The muscles of the core include:
-Rectus abdominis – This muscle group is located in your front torso area. It is responsible for flexing the torso and controlling posture.
-Internal obliques – This group of muscles are located on either side of the rectus abdominus in your lower abdomen and help control rotating or twisting motions and flexing movements at the spine.
-External obliques – These are larger than your internal obliques and they help control rotations as well as abdominal compressions.
-Transverse abdominis – This is one of the deepest layers in your abdominal area. Its purpose is to stabilize your spine when you move or bend over.

As a general guideline, aim for one workout per week for each muscle group that targets all major muscles of that area including those listed above for your core workouts. To maximize abdominal fat burning potential include exercises like plans and mountain climbers that engage more large muscle groups at once along with more targeted exercises like crunches and bicycles kicks that isolate certain smaller groups within particular regions such as lower abs or upper abs/obliques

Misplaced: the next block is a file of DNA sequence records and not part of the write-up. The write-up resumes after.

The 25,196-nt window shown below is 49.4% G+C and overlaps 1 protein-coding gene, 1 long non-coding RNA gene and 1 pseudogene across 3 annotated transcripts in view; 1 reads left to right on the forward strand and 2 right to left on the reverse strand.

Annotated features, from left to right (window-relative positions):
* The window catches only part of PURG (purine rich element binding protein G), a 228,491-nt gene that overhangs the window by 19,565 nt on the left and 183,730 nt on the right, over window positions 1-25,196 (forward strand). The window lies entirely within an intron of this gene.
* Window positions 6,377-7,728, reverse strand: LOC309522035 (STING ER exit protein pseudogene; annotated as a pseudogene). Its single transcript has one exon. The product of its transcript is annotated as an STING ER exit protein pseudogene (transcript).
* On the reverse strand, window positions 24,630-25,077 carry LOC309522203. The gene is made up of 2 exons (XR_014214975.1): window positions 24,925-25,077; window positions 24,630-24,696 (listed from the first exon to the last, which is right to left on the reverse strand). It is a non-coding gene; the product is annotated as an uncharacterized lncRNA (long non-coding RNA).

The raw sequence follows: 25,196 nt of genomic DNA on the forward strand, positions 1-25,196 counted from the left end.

To sum up, the ideal frequency of workouts for each muscle group depends on your individual fitness goals. If you’re looking to build muscle, you should aim to work each muscle group twice a week with at least 48 hours of rest in between. If you’re focusing on strength, then training each muscle group 3–4 times per week with adequate rest days is optimal. Both training styles should be combined with an appropriate diet and supplemented with essential vitamins and minerals to ensure optimal progress. Ultimately, the best way to know what frequency works for you is by listening to your body and adjusting your workout routine when necessary.